In simple terms; quantum physics states that we cannot predict the outcome of any single quantum event. A favorite example is the photon that bounces off a reflector 95% of the time, but decides, completely randomly, 5% of the time, to go right through it, or to not go through it at all. This means, without needing to twist the facts even slightly, that the underlying fabric of our material world is in a continual state of sheer, utter, unpredictability down to an atomic level, and especially at an atomic level. There are countless billions of atomic events occurring within every moment, all of which are predictable only in a statistically significant way, but never with the knowledge of the outcome of any one of those events. Humans, holding this form as humans, exist only because enough quantum events occur in our favor, tenuously holding these carbon-based frames together.
In other words, we, as humans, are somewhat insulated from this unpredictability (such as an atom randomly deciding to go through a reflector rather than bounce off of it), because we are composed of more than enough atoms to create a statistical probability that is so reliable, it can hold form as a solid object such as a human being indefinitely. But the fact still remains that we are really nothing more than the statistical, but completely unknowable and unpredictable result of the actions of these atoms.
Quantum mechanics can show a pattern over time, but each event that makes up this pattern is completely unpredictable and unknowable. More interesting, though, is that this conclusion about atomic events being unknowable is not a result of a lack of preciseness in any of our measuring equipment or because of gaps in our knowledge pertaining to these events; we can measure any event at an atomic level precisely, but the event itself can never be predicted with 100% accuracy.
Therefore, the concept of time being non-linear couldn’t make any sense in terms of the world we are able to observe now, at least in an absolute sense. Why? – Because the future is unknowable due to the unknowable outcomes of atomic events. The best we can hope for is a statistically possible future, or a series of future events that are nothing more than a set of probabilities.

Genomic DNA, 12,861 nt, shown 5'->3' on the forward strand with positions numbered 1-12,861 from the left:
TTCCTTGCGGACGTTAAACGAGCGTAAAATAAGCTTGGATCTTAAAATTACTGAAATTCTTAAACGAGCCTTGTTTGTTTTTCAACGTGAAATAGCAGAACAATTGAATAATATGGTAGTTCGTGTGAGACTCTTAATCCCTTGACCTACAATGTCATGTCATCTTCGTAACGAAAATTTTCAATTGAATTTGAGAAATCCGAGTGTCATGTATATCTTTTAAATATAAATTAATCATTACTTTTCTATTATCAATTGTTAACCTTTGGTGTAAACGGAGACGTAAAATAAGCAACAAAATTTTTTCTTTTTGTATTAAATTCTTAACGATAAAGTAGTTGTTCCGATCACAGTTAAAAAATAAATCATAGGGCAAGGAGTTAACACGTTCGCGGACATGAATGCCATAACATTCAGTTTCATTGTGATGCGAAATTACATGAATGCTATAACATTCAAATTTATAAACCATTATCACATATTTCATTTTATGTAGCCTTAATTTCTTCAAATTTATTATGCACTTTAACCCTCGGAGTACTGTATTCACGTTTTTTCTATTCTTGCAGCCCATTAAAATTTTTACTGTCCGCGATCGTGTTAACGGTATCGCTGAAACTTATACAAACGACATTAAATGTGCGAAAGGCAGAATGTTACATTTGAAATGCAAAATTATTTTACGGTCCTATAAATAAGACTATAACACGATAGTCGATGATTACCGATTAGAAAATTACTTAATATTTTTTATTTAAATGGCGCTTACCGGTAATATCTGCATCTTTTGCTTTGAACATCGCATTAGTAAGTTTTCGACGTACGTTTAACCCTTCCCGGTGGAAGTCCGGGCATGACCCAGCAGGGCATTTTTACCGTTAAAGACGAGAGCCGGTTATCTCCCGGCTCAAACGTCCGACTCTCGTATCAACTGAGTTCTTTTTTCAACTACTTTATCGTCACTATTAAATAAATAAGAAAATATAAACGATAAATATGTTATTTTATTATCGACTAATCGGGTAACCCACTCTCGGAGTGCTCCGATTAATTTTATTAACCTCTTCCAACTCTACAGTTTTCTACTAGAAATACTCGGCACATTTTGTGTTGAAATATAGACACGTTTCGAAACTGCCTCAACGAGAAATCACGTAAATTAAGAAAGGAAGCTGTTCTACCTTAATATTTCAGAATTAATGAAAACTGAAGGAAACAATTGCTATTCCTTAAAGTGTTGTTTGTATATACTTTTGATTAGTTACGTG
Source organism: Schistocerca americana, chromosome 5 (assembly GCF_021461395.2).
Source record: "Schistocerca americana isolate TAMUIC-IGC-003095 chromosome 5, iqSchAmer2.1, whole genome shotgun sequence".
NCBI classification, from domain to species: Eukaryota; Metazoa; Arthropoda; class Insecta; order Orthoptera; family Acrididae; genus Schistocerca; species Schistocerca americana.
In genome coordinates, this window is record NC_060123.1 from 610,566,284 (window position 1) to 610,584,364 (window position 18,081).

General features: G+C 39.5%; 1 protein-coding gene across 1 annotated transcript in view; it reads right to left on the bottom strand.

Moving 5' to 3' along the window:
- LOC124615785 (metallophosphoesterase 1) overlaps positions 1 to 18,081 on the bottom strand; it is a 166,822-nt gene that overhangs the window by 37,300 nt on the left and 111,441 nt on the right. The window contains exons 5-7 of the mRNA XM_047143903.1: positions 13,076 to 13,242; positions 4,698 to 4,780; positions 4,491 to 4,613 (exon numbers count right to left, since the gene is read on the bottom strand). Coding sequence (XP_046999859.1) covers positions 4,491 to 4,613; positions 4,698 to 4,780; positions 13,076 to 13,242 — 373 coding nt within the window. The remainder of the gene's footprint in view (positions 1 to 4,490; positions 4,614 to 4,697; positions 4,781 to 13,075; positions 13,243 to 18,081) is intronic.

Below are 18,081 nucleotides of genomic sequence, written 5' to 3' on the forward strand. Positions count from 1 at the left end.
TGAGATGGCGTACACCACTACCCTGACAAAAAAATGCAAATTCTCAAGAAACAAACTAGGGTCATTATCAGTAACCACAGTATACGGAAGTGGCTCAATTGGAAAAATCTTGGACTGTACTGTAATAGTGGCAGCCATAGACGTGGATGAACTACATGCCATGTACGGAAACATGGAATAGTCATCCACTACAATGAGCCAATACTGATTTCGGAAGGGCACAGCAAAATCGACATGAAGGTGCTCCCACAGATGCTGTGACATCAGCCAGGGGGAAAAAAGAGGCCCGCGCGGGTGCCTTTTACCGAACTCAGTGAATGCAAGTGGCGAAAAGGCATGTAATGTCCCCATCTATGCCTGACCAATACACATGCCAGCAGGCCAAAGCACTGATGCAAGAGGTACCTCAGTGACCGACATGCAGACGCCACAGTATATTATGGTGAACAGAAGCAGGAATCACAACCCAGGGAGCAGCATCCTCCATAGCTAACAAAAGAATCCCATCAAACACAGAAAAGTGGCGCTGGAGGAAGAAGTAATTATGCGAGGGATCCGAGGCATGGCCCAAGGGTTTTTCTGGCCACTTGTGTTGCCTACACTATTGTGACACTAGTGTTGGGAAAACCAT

To further complicate the issue, time changes depending on our position in time and space when we observe it, and as mass grows to infinity at the speed of light, time also comes to a crawl, making it impossible to travel faster than the speed of light in these forms. Even if the theoretical speed of light barrier could be broken, it is agreed that our space traveler wouldn’t suddenly be catapulted into the future; they would instead experience the reversal of time, growing younger as they continued their journey through the universe.
So, an external, all-knowing god bound by physics or quantum mechanics would only be able to see every one of the potential timelines that may come into being the exact moment a particular outcome to a random atomic event occurs, making the predicting an event past the present moment, nothing more than an informed guess.
To me, this unpredictability is humans witnessing the mind of this god at work.
My god does his/her work within the unpredictability of quantum mechanics and quantum events. Since there is no way for us to predict with any precision whatsoever, what the outcome of a single event might be, there is vast room for endless tinkering, endless experimentation if this god, this cosmic intelligence, were not bound by the laws of physics that we, in these carbon-based frames are bound to.
This is a lovely thought, and makes god more alive than ever in my fanatically skeptical mind. I am constantly seeking answers, and despite my desire for a Nisargadatta freedom from desire, this body, this mind, and this spirit desires. I like desire; it brings me untold joy, and lets me experience this existence as fully as I feel I am able to, the short time I am here.
This musing was an addendum to a question that asked me if DARWIN KILLED GOD.